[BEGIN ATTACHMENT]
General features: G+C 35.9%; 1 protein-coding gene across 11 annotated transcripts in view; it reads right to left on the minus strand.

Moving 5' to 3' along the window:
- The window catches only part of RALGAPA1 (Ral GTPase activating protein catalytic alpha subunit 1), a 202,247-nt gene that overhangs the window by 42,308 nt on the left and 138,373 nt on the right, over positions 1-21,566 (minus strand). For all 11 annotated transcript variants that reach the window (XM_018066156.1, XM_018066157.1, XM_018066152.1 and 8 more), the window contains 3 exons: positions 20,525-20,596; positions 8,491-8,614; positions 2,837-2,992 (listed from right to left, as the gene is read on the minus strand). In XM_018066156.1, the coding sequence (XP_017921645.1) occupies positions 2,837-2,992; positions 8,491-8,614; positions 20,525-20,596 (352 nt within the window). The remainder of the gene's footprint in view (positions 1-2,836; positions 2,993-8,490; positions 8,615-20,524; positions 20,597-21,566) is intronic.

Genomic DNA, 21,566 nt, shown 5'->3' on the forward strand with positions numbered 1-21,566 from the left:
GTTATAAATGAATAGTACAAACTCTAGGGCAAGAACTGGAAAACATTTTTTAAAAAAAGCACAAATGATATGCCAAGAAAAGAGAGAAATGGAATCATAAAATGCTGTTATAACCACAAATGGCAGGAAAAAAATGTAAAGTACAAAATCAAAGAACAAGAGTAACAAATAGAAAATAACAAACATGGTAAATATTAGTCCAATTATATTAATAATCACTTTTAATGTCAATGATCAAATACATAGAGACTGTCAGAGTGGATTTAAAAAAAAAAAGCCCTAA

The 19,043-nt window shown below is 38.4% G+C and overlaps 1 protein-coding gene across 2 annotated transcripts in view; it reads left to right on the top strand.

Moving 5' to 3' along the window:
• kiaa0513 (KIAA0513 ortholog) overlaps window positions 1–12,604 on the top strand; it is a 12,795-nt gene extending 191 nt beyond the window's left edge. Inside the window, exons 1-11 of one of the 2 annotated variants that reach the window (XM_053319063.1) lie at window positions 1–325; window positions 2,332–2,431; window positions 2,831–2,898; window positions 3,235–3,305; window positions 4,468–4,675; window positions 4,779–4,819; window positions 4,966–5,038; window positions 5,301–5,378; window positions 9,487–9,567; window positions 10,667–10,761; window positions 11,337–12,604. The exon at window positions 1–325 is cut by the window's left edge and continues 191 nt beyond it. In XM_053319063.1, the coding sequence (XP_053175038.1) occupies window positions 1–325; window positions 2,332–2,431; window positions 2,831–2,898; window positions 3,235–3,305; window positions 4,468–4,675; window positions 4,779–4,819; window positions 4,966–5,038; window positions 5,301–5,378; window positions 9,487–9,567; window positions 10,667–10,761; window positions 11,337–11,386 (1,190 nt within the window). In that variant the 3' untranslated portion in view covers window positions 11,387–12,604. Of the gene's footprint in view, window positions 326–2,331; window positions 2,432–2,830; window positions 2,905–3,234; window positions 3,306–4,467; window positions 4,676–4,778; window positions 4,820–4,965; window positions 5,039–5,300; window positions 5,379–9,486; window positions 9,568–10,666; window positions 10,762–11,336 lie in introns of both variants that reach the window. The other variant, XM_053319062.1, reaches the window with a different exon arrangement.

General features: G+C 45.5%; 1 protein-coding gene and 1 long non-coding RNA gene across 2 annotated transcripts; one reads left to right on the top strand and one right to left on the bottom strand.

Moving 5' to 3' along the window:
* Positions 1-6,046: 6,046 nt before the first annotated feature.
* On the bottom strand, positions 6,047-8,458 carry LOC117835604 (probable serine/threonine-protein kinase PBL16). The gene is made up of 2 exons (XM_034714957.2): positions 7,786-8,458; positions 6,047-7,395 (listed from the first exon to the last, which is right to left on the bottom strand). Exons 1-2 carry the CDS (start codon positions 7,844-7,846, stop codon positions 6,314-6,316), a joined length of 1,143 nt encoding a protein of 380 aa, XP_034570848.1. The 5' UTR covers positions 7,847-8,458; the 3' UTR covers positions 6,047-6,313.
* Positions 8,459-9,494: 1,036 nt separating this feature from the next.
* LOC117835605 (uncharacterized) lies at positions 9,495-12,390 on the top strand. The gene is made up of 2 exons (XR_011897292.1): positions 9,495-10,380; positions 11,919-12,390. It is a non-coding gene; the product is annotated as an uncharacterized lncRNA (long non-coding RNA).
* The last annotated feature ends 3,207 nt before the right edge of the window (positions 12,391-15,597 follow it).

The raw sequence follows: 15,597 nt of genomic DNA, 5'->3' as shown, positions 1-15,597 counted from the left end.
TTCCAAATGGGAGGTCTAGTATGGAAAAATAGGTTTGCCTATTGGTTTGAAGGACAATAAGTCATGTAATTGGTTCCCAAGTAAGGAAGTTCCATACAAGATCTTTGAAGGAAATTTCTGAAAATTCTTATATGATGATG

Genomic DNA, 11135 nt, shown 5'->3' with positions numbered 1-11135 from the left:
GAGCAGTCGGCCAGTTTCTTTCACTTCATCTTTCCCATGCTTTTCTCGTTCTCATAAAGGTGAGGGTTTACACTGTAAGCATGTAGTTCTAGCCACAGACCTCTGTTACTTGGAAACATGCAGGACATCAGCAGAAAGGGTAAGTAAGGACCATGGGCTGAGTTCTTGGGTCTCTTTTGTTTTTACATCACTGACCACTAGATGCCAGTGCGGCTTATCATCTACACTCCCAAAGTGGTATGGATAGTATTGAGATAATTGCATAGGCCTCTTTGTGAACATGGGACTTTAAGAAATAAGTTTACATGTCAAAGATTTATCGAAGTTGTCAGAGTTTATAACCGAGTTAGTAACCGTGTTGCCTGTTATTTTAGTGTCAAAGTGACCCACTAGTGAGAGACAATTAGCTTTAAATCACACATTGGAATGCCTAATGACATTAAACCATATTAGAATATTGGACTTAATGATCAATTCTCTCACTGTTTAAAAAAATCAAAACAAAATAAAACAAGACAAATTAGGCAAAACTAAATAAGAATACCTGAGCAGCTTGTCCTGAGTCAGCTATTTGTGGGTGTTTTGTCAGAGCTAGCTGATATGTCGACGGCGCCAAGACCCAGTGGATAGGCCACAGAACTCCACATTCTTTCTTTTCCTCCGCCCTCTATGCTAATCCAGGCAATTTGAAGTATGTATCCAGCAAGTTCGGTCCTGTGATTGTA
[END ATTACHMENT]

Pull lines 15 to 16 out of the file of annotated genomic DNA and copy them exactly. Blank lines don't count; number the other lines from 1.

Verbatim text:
* The last annotated feature ends 3,207 nt before the right edge of the window (positions 12,391-15,597 follow it).

The raw sequence follows: 15,597 nt of genomic DNA, 5'->3' as shown, positions 1-15,597 counted from the left end.